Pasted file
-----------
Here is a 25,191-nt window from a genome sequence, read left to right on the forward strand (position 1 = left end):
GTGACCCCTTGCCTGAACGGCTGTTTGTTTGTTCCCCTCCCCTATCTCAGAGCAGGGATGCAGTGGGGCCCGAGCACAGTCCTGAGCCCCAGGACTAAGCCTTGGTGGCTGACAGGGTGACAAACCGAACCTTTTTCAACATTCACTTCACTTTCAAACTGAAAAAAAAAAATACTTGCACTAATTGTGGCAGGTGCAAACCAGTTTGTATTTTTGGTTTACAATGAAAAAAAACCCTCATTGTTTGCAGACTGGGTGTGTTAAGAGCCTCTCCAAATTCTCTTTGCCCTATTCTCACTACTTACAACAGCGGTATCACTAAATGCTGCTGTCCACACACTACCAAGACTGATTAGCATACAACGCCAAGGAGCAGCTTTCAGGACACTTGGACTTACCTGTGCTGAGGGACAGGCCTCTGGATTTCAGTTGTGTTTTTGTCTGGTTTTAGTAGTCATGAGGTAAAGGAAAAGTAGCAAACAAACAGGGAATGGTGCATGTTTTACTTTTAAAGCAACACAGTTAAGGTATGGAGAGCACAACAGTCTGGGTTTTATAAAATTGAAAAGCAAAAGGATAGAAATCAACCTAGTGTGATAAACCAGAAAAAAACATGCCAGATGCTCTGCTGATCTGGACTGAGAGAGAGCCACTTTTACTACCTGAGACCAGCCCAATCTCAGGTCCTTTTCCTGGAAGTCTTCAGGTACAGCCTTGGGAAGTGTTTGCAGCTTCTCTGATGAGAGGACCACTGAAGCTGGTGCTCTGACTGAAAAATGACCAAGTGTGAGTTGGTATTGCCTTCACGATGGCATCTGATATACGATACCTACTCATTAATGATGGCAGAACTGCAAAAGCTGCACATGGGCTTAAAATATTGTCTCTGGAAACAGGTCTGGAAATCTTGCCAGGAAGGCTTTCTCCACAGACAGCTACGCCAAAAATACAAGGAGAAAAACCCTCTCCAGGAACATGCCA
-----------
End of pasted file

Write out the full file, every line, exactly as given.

Here is a 25,191-nt window from a genome sequence, read left to right on the forward strand (position 1 = left end):
GTGACCCCTTGCCTGAACGGCTGTTTGTTTGTTCCCCTCCCCTATCTCAGAGCAGGGATGCAGTGGGGCCCGAGCACAGTCCTGAGCCCCAGGACTAAGCCTTGGTGGCTGACAGGGTGACAAACCGAACCTTTTTCAACATTCACTTCACTTTCAAACTGAAAAAAAAAAATACTTGCACTAATTGTGGCAGGTGCAAACCAGTTTGTATTTTTGGTTTACAATGAAAAAAAACCCTCATTGTTTGCAGACTGGGTGTGTTAAGAGCCTCTCCAAATTCTCTTTGCCCTATTCTCACTACTTACAACAGCGGTATCACTAAATGCTGCTGTCCACACACTACCAAGACTGATTAGCATACAACGCCAAGGAGCAGCTTTCAGGACACTTGGACTTACCTGTGCTGAGGGACAGGCCTCTGGATTTCAGTTGTGTTTTTGTCTGGTTTTAGTAGTCATGAGGTAAAGGAAAAGTAGCAAACAAACAGGGAATGGTGCATGTTTTACTTTTAAAGCAACACAGTTAAGGTATGGAGAGCACAACAGTCTGGGTTTTATAAAATTGAAAAGCAAAAGGATAGAAATCAACCTAGTGTGATAAACCAGAAAAAAACATGCCAGATGCTCTGCTGATCTGGACTGAGAGAGAGCCACTTTTACTACCTGAGACCAGCCCAATCTCAGGTCCTTTTCCTGGAAGTCTTCAGGTACAGCCTTGGGAAGTGTTTGCAGCTTCTCTGATGAGAGGACCACTGAAGCTGGTGCTCTGACTGAAAAATGACCAAGTGTGAGTTGGTATTGCCTTCACGATGGCATCTGATATACGATACCTACTCATTAATGATGGCAGAACTGCAAAAGCTGCACATGGGCTTAAAATATTGTCTCTGGAAACAGGTCTGGAAATCTTGCCAGGAAGGCTTTCTCCACAGACAGCTACGCCAAAAATACAAGGAGAAAAACCCTCTCCAGGAACATGCCA